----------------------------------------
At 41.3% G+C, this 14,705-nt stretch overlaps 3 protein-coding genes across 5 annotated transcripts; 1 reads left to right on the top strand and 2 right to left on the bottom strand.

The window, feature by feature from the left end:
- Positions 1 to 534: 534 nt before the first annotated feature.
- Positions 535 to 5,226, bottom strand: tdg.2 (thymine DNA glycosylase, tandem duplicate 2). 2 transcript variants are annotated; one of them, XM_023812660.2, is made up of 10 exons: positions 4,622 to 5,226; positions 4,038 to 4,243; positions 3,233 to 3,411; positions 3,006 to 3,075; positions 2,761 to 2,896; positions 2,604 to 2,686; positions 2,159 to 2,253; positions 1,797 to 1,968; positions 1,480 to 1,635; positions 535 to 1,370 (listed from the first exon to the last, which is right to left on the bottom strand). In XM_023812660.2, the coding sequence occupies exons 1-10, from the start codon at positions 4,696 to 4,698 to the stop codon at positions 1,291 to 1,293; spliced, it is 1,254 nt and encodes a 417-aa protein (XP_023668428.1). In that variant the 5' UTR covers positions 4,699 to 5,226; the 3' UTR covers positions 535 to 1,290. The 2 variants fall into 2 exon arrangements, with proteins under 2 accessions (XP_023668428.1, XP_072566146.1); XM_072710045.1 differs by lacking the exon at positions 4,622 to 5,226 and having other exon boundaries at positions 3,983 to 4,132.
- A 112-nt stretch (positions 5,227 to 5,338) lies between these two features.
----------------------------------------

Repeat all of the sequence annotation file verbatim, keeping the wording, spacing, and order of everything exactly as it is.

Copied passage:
At 41.3% G+C, this 14,705-nt stretch overlaps 3 protein-coding genes across 5 annotated transcripts; 1 reads left to right on the top strand and 2 right to left on the bottom strand.

The window, feature by feature from the left end:
- Positions 1 to 534: 534 nt before the first annotated feature.
- Positions 535 to 5,226, bottom strand: tdg.2 (thymine DNA glycosylase, tandem duplicate 2). 2 transcript variants are annotated; one of them, XM_023812660.2, is made up of 10 exons: positions 4,622 to 5,226; positions 4,038 to 4,243; positions 3,233 to 3,411; positions 3,006 to 3,075; positions 2,761 to 2,896; positions 2,604 to 2,686; positions 2,159 to 2,253; positions 1,797 to 1,968; positions 1,480 to 1,635; positions 535 to 1,370 (listed from the first exon to the last, which is right to left on the bottom strand). In XM_023812660.2, the coding sequence occupies exons 1-10, from the start codon at positions 4,696 to 4,698 to the stop codon at positions 1,291 to 1,293; spliced, it is 1,254 nt and encodes a 417-aa protein (XP_023668428.1). In that variant the 5' UTR covers positions 4,699 to 5,226; the 3' UTR covers positions 535 to 1,290. The 2 variants fall into 2 exon arrangements, with proteins under 2 accessions (XP_023668428.1, XP_072566146.1); XM_072710045.1 differs by lacking the exon at positions 4,622 to 5,226 and having other exon boundaries at positions 3,983 to 4,132.
- A 112-nt stretch (positions 5,227 to 5,338) lies between these two features.